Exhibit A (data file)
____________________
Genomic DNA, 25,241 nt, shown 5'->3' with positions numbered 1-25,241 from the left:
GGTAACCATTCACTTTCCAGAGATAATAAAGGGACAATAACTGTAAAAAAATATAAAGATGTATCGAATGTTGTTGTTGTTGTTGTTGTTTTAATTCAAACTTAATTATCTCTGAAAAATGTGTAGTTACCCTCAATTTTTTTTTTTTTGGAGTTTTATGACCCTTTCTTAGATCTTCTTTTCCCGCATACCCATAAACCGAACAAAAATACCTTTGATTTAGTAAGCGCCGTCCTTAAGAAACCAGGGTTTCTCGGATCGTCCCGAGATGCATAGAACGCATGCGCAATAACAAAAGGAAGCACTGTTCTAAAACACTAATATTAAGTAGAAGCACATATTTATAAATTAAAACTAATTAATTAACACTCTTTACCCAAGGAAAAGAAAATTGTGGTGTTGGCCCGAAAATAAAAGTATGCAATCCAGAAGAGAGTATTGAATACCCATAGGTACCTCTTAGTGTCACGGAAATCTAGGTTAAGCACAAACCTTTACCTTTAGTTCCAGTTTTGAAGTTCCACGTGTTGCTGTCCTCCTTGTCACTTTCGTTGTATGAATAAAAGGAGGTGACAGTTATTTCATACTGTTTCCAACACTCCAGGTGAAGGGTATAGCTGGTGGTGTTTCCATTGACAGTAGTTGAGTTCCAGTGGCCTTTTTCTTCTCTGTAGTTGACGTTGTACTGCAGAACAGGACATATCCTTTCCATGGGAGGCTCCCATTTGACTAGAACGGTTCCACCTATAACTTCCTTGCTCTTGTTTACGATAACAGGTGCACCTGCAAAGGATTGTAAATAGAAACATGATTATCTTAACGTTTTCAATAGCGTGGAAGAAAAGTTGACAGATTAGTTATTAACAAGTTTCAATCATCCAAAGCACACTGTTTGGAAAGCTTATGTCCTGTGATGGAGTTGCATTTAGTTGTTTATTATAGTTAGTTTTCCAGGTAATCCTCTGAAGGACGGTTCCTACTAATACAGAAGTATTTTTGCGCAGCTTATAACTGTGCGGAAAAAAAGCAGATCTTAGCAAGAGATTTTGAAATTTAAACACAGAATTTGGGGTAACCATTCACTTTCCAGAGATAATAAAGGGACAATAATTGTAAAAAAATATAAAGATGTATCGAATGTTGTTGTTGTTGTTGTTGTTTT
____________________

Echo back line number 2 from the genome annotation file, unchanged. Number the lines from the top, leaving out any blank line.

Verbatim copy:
GGTAACCATTCACTTTCCAGAGATAATAAAGGGACAATAACTGTAAAAAAATATAAAGATGTATCGAATGTTGTTGTTGTTGTTGTTGTTTTAATTCAAACTTAATTATCTCTGAAAAATGTGTAGTTACCCTCAATTTTTTTTTTTTTGGAGTTTTATGACCCTTTCTTAGATCTTCTTTTCCCGCATACCCATAAACCGAACAAAAATACCTTTGATTTAGTAAGCGCCGTCCTTAAGAAACCAGGGTTTCTCGGATCGTCCCGAGATGCATAGAACGCATGCGCAATAACAAAAGGAAGCACTGTTCTAAAACACTAATATTAAGTAGAAGCACATATTTATAAATTAAAACTAATTAATTAACACTCTTTACCCAAGGAAAAGAAAATTGTGGTGTTGGCCCGAAAATAAAAGTATGCAATCCAGAAGAGAGTATTGAATACCCATAGGTACCTCTTAGTGTCACGGAAATCTAGGTTAAGCACAAACCTTTACCTTTAGTTCCAGTTTTGAAGTTCCACGTGTTGCTGTCCTCCTTGTCACTTTCGTTGTATGAATAAAAGGAGGTGACAGTTATTTCATACTGTTTCCAACACTCCAGGTGAAGGGTATAGCTGGTGGTGTTTCCATTGACAGTAGTTGAGTTCCAGTGGCCTTTTTCTTCTCTGTAGTTGACGTTGTACTGCAGAACAGGACATATCCTTTCCATGGGAGGCTCCCATTTGACTAGAACGGTTCCACCTATAACTTCCTTGCTCTTGTTTACGATAACAGGTGCACCTGCAAAGGATTGTAAATAGAAACATGATTATCTTAACGTTTTCAATAGCGTGGAAGAAAAGTTGACAGATTAGTTATTAACAAGTTTCAATCATCCAAAGCACACTGTTTGGAAAGCTTATGTCCTGTGATGGAGTTGCATTTAGTTGTTTATTATAGTTAGTTTTCCAGGTAATCCTCTGAAGGACGGTTCCTACTAATACAGAAGTATTTTTGCGCAGCTTATAACTGTGCGGAAAAAAAGCAGATCTTAGCAAGAGATTTTGAAATTTAAACACAGAATTTGGGGTAACCATTCACTTTCCAGAGATAATAAAGGGACAATAATTGTAAAAAAATATAAAGATGTATCGAATGTTGTTGTTGTTGTTGTTGTTTT